Dog Soldiers
Sgt. Ricky, a military working dog, attacks Staff Sgt. Kenneth Hennig, a native of Houston and a specialized search dog handler for the 40th Military Police Detachment out of Fort Sill, Okla., during bite work training in Basra. The canine and his handler, Spc. David Steele, a native of Upper Marlboro, Md., and with the 34th Military Police Detachment from Fort Knox, Ky., have been deployed as a team since Nov. 2009. Hennig and Steele are attached to the 1st Infantry Division, United States Division-South.

BASRA, Iraq - Despite all of the high-tech hardware today's Army possesses, sometimes a Soldier's best tool is still 'man's best friend.'

Employed for a number of tasks such as tracking, scouting, and narcotics and explosives detection, canine Soldiers, like Sgt. Ricky, a five-year-old German Shepherd in Basra, provide combat support and protection for installations and personnel.

Sgt. Ricky is a trained patrol explosive dog and seasoned veteran on his second deployment to Iraq.

"At an early age, Ricky has approximately 275 missions combined," said Spc. David Steele, a native of Upper Marlboro, Md., and a patrol explosive detector dog handler for the 34th Military Police Detachment from Fort Knox, Ky., attached to 1st Infantry Division, United States Division-South.

The use of dogs for menial work in the United States Military began in the 18th century. Today, their training has developed into specialized skills and has become more combat mission essential.

"One of the biggest missions on this tour was the elections," Steele said. "In the span of two days, we provided security services to approximately 30 polling sites. That's a long day for a dog."

"Ricky has done a lot of demonstrations for celebrities and dignitaries who visit Iraq," said Sgt. 1st Class Lee Davie, a native of Marion, Ohio, and the USD-S military working dog program manager. "He also does area clearances for general officers and distinguished visitors."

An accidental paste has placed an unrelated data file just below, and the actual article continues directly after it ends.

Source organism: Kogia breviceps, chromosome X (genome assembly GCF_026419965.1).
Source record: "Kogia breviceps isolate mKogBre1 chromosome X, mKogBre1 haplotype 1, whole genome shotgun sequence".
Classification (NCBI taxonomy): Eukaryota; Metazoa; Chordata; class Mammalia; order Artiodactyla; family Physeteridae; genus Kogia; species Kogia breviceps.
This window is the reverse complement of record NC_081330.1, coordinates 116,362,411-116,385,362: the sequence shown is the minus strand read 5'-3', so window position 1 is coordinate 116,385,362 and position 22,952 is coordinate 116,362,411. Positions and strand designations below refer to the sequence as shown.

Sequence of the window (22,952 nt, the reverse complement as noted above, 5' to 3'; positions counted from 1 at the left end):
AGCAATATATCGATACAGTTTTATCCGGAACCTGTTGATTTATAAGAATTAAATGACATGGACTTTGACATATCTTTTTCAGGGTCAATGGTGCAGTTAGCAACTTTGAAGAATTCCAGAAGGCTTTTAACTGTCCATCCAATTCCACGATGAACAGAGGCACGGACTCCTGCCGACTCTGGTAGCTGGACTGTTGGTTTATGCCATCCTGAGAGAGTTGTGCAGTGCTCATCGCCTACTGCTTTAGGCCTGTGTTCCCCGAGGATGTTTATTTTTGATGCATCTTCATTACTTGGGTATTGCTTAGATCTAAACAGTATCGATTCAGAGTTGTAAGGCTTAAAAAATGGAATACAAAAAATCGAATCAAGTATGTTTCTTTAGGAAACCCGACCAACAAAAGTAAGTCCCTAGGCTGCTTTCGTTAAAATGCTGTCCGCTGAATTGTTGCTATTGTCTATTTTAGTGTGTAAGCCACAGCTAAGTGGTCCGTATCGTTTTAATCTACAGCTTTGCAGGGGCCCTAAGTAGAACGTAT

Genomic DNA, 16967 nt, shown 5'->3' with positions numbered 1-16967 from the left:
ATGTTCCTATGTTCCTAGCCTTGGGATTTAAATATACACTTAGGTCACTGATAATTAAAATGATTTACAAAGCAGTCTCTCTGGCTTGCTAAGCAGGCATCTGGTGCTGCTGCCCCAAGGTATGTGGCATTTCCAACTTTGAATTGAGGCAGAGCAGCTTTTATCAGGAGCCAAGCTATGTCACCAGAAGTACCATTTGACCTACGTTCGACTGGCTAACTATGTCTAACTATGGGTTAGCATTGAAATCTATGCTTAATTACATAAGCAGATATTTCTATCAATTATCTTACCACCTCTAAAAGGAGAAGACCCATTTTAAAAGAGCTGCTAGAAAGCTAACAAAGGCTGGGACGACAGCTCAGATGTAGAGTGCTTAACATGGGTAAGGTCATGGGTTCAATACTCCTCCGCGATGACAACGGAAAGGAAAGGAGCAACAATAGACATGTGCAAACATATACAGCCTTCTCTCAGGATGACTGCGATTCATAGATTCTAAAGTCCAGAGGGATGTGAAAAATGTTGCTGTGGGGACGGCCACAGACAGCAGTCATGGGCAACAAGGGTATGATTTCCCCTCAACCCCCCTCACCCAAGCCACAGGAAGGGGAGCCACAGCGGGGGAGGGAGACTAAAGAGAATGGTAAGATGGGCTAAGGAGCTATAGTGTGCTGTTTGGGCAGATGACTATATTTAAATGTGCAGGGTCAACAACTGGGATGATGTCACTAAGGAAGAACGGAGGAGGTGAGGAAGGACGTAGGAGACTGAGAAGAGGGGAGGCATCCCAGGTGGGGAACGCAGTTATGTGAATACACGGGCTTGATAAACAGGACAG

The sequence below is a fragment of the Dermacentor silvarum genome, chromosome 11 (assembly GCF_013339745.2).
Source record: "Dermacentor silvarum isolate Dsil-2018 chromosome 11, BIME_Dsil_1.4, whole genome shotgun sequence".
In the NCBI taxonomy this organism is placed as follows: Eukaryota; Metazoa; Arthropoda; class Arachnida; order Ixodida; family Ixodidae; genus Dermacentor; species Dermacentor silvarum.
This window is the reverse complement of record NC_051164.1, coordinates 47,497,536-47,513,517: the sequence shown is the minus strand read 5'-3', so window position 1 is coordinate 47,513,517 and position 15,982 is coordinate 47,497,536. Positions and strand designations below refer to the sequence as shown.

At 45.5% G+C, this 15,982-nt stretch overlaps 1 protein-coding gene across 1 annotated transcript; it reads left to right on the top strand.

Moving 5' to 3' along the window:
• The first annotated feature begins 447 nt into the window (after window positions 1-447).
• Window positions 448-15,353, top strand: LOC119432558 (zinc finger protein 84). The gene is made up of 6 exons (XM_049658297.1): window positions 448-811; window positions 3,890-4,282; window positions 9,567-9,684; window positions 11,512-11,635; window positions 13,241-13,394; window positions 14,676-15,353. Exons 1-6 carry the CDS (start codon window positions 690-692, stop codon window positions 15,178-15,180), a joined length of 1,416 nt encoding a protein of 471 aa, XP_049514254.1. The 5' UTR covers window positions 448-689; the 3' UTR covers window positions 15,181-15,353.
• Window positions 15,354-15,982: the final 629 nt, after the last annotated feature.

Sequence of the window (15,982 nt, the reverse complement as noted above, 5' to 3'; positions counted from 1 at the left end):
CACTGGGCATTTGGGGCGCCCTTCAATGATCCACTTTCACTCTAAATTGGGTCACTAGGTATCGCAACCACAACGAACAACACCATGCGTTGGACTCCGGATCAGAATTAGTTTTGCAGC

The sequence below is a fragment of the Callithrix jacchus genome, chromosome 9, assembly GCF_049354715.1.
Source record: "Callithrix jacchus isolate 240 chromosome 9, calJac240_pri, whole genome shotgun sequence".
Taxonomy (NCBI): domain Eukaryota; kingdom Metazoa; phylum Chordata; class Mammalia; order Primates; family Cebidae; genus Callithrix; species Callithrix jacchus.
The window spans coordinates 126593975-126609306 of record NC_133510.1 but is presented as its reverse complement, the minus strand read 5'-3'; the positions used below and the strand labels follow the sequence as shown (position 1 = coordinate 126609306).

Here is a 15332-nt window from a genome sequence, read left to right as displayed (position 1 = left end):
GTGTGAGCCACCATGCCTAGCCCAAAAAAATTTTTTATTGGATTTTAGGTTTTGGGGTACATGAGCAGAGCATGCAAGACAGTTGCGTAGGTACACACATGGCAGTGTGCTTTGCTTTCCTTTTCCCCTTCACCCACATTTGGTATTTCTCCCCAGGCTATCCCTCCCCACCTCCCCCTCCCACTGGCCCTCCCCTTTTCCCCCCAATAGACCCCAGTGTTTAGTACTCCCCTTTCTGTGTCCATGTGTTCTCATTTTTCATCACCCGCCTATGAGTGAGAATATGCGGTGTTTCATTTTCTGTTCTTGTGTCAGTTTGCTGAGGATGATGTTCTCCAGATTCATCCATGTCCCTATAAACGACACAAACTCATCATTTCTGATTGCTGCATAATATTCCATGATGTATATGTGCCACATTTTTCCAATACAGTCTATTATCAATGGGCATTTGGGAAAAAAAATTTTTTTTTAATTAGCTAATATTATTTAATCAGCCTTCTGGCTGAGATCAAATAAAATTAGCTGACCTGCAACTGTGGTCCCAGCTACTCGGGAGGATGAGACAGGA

While the dog's senses such as hearing, smell and sight may be ten times greater than that of humans, canines also provide a good visual deterrent, Steele said.

"When we respond to a crowd scene and they see Ricky's size," Steele said, "they back off. He provides a psychological deterrent."

Steele said the handler must stay focused because the dogs mirror their handler's mental state.

"We like to say 'it runs down the leash'. If I was having a bad day, he senses it," Steele said.

"A couple of weeks ago I found out my house dog passed away. I was upset ... That night, Ricky laid in bed with me. He would not leave my side," Steele said.

These canines begin their military service as pups. They go through basic and advanced training, and continue throughout their entire service life with proficiency training until retirement. Each qualified dog must be available for duty worldwide just like Soldiers.

Steele said he would like people back home to think more about the dogs as Soldiers.

"I know people back home focus on us Soldiers on their fourth or fifth deployment," Steele said. "Ricky's on his second tour and only five years-old. He will probably have one or two more. He might see Afghanistan."

"We Soldiers obviously go through a lot. The dogs go through a lot, too," Steele said.

Page last updated Fri July 22nd, 2011 at 12:16